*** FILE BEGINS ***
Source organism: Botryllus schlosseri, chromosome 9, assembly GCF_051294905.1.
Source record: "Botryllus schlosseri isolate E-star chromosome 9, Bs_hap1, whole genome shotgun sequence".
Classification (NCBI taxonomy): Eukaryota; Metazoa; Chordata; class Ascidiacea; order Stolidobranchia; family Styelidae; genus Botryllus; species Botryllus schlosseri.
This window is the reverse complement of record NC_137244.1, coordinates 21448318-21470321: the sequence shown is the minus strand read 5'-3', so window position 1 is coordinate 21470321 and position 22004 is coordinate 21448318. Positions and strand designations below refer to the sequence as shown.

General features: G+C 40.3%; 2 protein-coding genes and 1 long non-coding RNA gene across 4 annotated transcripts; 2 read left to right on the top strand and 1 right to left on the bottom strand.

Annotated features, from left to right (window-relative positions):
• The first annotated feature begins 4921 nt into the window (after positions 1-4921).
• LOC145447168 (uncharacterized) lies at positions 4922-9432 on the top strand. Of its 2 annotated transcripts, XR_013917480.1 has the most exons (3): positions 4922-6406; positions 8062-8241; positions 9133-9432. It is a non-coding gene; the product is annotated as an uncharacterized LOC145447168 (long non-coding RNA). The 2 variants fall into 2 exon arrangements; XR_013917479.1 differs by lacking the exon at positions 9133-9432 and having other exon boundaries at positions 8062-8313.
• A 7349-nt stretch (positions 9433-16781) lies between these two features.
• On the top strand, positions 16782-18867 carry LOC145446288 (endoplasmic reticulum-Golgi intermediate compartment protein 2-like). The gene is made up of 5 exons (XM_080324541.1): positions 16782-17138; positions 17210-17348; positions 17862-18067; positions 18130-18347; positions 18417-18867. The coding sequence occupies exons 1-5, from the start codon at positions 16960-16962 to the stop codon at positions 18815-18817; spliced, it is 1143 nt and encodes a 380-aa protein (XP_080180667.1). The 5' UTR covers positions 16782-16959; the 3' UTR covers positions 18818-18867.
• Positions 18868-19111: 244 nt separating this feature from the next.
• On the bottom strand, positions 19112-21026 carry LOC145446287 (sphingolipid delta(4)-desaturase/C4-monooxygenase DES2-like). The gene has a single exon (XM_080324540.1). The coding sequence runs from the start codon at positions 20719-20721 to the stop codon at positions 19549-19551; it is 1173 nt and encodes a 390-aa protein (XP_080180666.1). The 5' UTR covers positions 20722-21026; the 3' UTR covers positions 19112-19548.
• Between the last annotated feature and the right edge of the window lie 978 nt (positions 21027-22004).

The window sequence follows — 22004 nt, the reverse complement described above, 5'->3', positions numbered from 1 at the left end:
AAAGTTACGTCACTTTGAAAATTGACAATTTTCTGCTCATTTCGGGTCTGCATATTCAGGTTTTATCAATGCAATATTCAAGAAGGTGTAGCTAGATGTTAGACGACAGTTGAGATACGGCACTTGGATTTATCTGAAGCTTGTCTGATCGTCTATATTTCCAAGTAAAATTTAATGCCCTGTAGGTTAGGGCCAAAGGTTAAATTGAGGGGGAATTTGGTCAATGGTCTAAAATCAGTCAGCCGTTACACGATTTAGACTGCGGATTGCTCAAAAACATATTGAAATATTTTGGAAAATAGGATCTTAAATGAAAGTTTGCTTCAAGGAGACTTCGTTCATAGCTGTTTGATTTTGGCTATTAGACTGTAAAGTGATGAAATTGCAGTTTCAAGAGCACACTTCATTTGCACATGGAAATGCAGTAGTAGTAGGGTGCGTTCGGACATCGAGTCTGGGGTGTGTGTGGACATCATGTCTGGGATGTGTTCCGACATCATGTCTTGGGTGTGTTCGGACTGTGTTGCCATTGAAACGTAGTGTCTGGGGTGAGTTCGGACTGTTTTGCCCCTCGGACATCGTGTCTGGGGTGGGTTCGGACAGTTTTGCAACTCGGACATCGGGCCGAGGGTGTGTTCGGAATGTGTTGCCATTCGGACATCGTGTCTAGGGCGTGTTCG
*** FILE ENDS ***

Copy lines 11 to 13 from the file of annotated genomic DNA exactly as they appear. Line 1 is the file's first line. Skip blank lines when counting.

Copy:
• Positions 18868-19111: 244 nt separating this feature from the next.
• On the bottom strand, positions 19112-21026 carry LOC145446287 (sphingolipid delta(4)-desaturase/C4-monooxygenase DES2-like). The gene has a single exon (XM_080324540.1). The coding sequence runs from the start codon at positions 20719-20721 to the stop codon at positions 19549-19551; it is 1173 nt and encodes a 390-aa protein (XP_080180666.1). The 5' UTR covers positions 20722-21026; the 3' UTR covers positions 19112-19548.
• Between the last annotated feature and the right edge of the window lie 978 nt (positions 21027-22004).